Monday Feb. 16, 2015

We'll devote today's class and most of Wednesday to qualitative descriptions of cloud electrification processes. 

The picture below is from the supplementary lecture on cold cloud/ thunderstorm cloud structure.
  The tripolar charge structure is what a viable electrification process needs to explain.

The main charge centers are
first an upper positive charge center at 1(a) and smaller lower positive charge centers (1c).  There is more of a layer of negative charge at (1a) that seems always to be found at temperatures between -10o and -30o C.

Screening layers are found at the top and sides of the cloud (2a and 2b in the figure).  These form because of the abrupt drop in conductivity as you move from outside the cloud into the cloud aren't part of the electrification process.

The figure below presents some of the evidence supporting the idea that the negative charge is found between -10o and -30o C in thunderstorm clouds.


The figure shows the locations of negative charge neutralized during cloud-to-ground and intracloud discharges in clouds in Florida, New Mexico, and Japan.  We'll look at how this is done later in the week.  In each case the negative charge is found in the same temperature range despite differences in cloud heights, cloud base altitudes, and cloud thicknesses.  (source: Krehbiel, Paul R., "The Electrical Structure of Thunderstorms," Ch. 8 in The Earth's Electrical Environment, National Academy Press, Washington, 1986)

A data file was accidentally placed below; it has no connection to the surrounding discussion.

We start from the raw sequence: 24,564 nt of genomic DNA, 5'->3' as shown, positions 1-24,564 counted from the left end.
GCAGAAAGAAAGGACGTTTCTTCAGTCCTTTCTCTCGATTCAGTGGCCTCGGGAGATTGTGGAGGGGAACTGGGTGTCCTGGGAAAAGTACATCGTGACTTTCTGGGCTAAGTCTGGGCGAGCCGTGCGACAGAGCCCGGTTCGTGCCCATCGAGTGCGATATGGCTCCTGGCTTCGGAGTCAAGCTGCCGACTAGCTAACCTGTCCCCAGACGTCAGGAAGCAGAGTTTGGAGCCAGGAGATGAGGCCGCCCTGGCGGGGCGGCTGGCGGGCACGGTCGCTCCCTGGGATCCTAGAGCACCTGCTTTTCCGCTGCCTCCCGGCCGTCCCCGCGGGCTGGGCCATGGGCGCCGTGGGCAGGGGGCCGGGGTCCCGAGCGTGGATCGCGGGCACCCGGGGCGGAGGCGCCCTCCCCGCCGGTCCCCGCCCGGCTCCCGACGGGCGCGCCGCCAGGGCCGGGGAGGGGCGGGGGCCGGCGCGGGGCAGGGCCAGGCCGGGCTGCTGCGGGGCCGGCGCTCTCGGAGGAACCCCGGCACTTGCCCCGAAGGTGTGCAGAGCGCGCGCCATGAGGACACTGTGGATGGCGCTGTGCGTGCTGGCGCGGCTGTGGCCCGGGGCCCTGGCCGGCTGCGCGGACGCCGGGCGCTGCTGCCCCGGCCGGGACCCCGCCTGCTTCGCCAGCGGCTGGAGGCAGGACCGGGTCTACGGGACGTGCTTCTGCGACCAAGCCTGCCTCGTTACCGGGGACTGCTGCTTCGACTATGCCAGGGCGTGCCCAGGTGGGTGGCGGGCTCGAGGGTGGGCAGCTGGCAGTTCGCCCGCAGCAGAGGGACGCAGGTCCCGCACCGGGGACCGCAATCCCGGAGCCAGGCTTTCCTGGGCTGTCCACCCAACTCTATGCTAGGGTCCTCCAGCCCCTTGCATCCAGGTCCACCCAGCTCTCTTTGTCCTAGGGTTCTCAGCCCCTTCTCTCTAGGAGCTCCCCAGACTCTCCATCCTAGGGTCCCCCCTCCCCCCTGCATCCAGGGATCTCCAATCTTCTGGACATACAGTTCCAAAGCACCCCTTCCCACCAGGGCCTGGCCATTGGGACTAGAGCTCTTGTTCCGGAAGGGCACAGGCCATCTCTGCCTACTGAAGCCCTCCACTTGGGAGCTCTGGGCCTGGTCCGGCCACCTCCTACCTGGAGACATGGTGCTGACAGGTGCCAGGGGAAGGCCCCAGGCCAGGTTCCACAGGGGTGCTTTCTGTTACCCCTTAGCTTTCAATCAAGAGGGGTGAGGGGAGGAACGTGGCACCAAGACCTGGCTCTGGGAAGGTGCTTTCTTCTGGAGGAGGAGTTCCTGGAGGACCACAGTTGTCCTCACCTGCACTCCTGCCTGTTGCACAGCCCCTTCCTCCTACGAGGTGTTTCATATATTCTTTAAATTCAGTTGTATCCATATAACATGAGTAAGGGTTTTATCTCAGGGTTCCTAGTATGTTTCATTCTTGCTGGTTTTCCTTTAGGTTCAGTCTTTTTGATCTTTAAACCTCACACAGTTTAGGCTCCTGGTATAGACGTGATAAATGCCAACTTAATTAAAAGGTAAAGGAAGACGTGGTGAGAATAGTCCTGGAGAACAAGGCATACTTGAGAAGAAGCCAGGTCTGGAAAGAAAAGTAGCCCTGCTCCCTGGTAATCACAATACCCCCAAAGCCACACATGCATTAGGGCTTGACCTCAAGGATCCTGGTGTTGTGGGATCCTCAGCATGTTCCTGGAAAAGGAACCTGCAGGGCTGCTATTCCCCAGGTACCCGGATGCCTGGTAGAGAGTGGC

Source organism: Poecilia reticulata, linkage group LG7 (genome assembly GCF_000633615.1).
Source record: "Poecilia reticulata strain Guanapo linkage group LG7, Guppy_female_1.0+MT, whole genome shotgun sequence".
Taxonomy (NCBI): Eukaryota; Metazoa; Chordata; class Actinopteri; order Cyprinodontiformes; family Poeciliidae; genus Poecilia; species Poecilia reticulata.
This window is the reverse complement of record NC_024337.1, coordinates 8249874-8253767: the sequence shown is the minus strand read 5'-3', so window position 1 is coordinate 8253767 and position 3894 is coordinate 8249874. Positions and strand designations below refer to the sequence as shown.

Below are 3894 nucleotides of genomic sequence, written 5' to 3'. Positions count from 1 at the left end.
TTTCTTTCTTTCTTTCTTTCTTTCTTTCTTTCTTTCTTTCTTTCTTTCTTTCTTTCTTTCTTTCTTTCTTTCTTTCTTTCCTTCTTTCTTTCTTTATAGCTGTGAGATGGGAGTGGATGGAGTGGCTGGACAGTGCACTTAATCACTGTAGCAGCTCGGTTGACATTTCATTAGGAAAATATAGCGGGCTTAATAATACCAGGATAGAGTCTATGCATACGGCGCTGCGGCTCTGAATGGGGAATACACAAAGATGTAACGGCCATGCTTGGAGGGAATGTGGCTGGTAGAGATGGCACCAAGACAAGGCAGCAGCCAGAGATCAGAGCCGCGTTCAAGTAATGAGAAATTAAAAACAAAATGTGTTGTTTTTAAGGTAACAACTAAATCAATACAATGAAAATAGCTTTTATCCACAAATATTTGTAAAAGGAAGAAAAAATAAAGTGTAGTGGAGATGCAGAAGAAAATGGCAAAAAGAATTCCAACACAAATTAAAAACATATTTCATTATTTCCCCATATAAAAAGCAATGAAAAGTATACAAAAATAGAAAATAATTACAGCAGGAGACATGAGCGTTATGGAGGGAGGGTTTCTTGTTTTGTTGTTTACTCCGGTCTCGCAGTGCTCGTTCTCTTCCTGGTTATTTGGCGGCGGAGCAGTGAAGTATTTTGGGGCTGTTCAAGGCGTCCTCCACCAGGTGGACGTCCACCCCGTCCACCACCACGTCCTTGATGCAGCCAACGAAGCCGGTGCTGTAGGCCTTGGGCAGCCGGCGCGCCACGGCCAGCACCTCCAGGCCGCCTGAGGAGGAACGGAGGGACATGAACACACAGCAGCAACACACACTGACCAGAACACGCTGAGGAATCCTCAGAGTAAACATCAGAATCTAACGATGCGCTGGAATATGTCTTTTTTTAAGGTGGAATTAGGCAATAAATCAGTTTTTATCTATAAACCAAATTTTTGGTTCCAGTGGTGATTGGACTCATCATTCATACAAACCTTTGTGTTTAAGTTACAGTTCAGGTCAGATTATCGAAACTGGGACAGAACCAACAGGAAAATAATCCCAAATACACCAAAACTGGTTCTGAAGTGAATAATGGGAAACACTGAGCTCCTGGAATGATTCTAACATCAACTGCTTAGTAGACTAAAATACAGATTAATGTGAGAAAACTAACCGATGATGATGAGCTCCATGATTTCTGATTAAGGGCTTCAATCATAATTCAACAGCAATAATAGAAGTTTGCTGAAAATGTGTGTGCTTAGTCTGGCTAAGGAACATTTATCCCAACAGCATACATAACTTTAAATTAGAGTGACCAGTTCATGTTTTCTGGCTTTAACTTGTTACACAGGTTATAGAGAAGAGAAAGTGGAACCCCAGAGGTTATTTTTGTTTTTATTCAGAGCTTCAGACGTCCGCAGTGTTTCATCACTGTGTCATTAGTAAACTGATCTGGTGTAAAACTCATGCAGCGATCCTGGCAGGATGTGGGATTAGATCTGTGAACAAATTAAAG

And just so you don't think you now have everything figured out, here is a figure that demonstrates that the distribution of charge in some thunderstorms can be much more complex than the simple tripolar model discussed above.  The figure shows charge in the convective part of a mesoscale convective system (source: Stolzenburg, M., W.D. Rust, and T.C. Marshall, "Electrical Structure in Thunderstorm Convective Regions 3. Synthesis," J. Geophys. Res., 103, 14097-14108, 1998)

Convective process
We'll start with the convective process of cloud electrification. 

The convective theory starts with the positive charge found in the air above the ground during fair weather (Fig. A).  In Fig. B an updraft and a cloud have started to form and positive charge is swept upward into the cloud where the charge attaches to cloud particles.  Negative charge carriers in the surrounding air are drawn to the positive charge in the top of the cloud and form a screening layer.  Cloud edge motions shown in Fig. C then begin to carry this negative charge down and into the middle center of the cloud to form the main negative charge center.  The electric field at the ground intensifies because of the close proximity of negative charge in the cloud.  Objects on the ground go into corona discharge and "spray" positive charge into the air (Fig. D).  This is one way of accelerating the charging process.

While cloud motions can clearly have an effect on the distribution of charge inside a thunderstorm, the convective theory is generally not considered to be a viable mechanism for the initial electrification of thunderstorms.  It is hard to understand how cloud motions would always form the main layer of negative charge in the
-10o and -30o C  region of the cloud, for example.

Inductive processes
In the inductive process an existing (initially fair weather) field induces charges in precipitation particles (in the same way charges were induced on a conducting sphere in a uniform field).